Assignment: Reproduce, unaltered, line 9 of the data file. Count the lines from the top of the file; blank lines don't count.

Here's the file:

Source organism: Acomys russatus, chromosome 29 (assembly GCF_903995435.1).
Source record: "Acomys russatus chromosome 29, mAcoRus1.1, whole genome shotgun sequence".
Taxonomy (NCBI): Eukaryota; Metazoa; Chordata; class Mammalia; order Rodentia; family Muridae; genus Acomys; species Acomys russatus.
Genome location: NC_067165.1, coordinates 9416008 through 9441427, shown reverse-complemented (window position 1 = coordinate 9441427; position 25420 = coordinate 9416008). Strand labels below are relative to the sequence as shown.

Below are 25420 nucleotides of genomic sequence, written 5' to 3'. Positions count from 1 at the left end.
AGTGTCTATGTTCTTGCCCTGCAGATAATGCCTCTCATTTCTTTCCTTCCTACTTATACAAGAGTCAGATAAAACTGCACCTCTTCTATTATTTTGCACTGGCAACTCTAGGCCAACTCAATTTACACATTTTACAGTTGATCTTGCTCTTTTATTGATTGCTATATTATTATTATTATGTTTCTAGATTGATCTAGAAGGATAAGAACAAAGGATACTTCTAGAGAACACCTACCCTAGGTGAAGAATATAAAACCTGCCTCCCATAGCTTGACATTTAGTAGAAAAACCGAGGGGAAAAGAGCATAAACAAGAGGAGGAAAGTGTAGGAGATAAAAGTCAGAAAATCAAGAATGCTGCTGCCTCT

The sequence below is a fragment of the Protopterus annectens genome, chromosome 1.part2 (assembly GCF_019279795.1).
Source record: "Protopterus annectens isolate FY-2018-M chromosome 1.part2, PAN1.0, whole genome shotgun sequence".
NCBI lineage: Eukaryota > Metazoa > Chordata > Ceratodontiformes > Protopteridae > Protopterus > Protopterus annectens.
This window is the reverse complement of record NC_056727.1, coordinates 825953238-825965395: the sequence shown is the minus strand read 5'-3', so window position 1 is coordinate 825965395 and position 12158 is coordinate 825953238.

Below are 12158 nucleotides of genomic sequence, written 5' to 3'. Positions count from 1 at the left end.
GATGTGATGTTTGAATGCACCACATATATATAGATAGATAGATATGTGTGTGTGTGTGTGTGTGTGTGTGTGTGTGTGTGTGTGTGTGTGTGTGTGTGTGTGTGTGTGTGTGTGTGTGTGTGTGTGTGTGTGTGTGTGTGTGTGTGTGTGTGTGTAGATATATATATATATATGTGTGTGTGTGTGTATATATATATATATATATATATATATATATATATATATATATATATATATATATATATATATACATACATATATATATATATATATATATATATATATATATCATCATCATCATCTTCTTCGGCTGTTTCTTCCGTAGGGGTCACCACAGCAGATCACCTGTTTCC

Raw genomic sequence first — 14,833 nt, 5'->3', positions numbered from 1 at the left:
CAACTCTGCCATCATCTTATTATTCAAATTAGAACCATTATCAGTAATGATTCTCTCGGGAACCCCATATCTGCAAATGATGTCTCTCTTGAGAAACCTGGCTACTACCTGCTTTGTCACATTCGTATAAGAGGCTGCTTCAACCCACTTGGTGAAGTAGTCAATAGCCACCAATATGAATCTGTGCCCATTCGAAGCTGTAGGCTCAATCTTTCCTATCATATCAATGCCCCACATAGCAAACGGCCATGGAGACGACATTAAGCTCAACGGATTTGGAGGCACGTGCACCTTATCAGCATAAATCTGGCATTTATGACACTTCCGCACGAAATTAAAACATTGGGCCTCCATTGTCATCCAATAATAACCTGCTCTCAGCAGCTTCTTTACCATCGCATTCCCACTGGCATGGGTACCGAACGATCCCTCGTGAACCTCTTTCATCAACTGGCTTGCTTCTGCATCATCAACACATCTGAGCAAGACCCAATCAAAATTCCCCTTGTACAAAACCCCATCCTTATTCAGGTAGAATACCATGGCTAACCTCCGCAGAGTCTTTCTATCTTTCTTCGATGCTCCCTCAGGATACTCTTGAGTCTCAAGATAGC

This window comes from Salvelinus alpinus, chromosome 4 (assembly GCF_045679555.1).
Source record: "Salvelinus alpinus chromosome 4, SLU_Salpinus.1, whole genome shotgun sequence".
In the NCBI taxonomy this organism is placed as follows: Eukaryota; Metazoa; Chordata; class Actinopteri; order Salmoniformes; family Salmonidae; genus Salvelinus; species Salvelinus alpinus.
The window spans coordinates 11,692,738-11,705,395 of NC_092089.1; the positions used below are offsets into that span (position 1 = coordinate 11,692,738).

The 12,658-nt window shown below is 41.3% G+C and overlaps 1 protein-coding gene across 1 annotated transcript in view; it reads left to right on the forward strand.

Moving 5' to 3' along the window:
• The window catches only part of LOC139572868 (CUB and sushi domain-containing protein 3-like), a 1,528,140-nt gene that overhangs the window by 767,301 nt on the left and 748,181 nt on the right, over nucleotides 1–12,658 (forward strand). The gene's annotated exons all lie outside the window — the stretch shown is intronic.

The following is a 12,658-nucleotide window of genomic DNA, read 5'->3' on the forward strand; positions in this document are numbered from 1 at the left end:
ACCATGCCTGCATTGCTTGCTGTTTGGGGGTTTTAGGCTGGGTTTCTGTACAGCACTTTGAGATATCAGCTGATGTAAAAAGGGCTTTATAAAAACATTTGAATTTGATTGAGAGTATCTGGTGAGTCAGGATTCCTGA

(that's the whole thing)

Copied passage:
NCBI lineage: Eukaryota > Metazoa > Chordata > Ceratodontiformes > Protopteridae > Protopterus > Protopterus annectens.